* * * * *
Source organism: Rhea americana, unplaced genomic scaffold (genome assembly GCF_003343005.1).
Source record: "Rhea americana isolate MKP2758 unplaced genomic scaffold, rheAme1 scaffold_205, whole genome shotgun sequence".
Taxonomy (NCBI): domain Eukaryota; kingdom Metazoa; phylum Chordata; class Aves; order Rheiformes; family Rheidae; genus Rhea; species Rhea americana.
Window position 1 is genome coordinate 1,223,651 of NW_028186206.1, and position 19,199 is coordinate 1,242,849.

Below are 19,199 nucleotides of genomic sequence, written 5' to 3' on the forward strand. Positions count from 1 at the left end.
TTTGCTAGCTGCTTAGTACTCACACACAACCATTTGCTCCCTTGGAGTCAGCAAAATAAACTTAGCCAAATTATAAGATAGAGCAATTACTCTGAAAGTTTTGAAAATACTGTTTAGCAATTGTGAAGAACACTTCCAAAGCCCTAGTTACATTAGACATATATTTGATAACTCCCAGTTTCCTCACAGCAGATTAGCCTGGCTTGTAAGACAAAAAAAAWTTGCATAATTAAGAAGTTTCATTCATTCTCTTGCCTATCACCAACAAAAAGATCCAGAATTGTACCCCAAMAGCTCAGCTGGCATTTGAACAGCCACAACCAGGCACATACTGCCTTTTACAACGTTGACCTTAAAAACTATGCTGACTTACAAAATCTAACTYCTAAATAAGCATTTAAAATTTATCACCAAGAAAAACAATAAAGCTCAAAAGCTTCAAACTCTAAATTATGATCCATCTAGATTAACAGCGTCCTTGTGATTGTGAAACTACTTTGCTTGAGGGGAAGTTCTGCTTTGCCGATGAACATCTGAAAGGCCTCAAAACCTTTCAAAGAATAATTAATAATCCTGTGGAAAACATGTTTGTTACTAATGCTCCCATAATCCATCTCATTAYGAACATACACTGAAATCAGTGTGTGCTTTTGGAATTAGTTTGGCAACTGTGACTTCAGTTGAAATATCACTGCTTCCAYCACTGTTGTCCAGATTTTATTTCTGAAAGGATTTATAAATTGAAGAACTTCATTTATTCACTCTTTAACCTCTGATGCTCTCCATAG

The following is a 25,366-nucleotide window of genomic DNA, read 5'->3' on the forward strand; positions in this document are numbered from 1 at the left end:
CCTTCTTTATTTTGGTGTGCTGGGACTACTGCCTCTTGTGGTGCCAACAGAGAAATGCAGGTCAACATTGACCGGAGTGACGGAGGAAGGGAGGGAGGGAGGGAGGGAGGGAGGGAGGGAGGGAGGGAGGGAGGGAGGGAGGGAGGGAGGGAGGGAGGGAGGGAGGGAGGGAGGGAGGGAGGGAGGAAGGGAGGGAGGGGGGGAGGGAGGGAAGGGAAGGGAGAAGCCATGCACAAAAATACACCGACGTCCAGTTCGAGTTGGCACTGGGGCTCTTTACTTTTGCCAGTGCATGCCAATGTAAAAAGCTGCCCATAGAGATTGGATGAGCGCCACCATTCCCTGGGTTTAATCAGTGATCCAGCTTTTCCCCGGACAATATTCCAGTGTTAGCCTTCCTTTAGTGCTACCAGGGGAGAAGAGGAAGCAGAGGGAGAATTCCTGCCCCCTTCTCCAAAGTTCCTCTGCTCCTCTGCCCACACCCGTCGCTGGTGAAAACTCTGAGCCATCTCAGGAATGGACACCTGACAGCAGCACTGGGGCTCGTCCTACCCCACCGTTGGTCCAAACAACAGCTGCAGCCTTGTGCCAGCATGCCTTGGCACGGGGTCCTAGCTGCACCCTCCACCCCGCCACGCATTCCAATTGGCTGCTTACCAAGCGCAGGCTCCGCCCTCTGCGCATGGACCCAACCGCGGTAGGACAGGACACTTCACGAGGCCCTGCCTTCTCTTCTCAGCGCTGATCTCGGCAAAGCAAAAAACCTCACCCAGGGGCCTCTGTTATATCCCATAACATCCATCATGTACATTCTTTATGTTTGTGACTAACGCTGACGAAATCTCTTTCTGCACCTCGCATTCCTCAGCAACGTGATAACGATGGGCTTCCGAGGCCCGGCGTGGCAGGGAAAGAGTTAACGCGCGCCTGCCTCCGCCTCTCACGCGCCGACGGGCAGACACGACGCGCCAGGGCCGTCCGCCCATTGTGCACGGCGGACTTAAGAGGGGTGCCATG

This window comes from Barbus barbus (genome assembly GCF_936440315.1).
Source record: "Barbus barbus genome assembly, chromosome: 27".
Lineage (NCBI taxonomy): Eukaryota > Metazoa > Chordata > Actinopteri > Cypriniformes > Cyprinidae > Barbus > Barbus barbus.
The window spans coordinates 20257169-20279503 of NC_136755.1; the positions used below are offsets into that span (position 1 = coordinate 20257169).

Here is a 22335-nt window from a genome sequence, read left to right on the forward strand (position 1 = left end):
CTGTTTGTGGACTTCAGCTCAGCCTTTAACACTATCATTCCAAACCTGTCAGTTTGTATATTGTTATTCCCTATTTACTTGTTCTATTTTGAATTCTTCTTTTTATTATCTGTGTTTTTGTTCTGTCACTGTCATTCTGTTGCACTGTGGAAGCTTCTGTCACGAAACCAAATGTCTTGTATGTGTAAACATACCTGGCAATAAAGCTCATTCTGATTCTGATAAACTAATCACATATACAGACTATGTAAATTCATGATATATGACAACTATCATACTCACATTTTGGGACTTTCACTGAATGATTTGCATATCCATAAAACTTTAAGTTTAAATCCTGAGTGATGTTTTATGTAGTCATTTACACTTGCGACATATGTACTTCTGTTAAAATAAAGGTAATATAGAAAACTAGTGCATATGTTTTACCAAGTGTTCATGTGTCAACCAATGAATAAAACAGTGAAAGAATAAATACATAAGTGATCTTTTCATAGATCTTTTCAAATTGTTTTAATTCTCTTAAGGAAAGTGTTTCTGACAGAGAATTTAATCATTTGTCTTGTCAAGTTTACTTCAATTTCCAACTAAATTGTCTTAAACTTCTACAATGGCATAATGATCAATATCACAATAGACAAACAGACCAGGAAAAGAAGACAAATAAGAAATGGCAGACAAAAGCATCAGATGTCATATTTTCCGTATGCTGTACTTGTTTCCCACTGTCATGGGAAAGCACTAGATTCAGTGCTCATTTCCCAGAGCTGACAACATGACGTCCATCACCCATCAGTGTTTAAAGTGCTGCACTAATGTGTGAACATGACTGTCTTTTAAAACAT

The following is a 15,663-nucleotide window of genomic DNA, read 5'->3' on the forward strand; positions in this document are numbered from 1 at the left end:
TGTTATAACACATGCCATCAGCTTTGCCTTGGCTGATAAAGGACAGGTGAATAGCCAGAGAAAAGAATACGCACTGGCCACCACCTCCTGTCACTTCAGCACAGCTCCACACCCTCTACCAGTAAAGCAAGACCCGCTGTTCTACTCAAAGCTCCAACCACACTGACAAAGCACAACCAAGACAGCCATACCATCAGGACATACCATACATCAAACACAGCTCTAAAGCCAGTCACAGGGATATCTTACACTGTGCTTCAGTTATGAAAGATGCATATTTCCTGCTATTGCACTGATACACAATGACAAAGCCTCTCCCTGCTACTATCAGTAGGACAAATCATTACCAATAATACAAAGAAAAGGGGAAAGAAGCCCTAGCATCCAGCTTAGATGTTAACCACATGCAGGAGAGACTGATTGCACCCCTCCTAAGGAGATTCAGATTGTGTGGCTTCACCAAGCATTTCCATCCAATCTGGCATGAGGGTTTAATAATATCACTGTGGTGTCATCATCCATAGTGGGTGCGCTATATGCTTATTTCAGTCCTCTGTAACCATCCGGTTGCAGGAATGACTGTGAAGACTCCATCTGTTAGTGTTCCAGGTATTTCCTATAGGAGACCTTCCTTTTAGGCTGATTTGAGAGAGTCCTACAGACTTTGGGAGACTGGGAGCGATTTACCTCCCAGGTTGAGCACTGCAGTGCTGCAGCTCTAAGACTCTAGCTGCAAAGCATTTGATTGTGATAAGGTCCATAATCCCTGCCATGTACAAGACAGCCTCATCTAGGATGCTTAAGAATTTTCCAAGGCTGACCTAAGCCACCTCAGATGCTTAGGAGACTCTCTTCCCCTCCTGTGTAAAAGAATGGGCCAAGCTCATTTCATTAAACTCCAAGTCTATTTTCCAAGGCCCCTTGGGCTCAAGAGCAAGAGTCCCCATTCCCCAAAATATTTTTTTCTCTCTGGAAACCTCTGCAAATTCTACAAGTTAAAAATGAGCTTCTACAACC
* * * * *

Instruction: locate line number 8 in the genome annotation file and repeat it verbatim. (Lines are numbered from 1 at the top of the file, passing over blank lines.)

CCTTCTTTATTTTGGTGTGCTGGGACTACTGCCTCTTGTGGTGCCAACAGAGAAATGCAGGTCAACATTGACCGGAGTGACGGAGGAAGGGAGGGAGGGAGGGAGGGAGGGAGGGAGGGAGGGAGGGAGGGAGGGAGGGAGGGAGGGAGGGAGGGAGGGAGGGAGGGAGGGAGGGAGGGAGGGAGGAAGGGAGGGAGGGGGGGAGGGAGGGAAGGGAAGGGAGAAGCCATGCACAAAAATACACCGACGTCCAGTTCGAGTTGGCACTGGGGCTCTTTACTTTTGCCAGTGCATGCCAATGTAAAAAGCTGCCCATAGAGATTGGATGAGCGCCACCATTCCCTGGGTTTAATCAGTGATCCAGCTTTTCCCCGGACAATATTCCAGTGTTAGCCTTCCTTTAGTGCTACCAGGGGAGAAGAGGAAGCAGAGGGAGAATTCCTGCCCCCTTCTCCAAAGTTCCTCTGCTCCTCTGCCCACACCCGTCGCTGGTGAAAACTCTGAGCCATCTCAGGAATGGACACCTGACAGCAGCACTGGGGCTCGTCCTACCCCACCGTTGGTCCAAACAACAGCTGCAGCCTTGTGCCAGCATGCCTTGGCACGGGGTCCTAGCTGCACCCTCCACCCCGCCACGCATTCCAATTGGCTGCTTACCAAGCGCAGGCTCCGCCCTCTGCGCATGGACCCAACCGCGGTAGGACAGGACACTTCACGAGGCCCTGCCTTCTCTTCTCAGCGCTGATCTCGGCAAAGCAAAAAACCTCACCCAGGGGCCTCTGTTATATCCCATAACATCCATCATGTACATTCTTTATGTTTGTGACTAACGCTGACGAAATCTCTTTCTGCACCTCGCATTCCTCAGCAACGTGATAACGATGGGCTTCCGAGGCCCGGCGTGGCAGGGAAAGAGTTAACGCGCGCCTGCCTCCGCCTCTCACGCGCCGACGGGCAGACACGACGCGCCAGGGCCGTCCGCCCATTGTGCACGGCGGACTTAAGAGGGGTGCCATG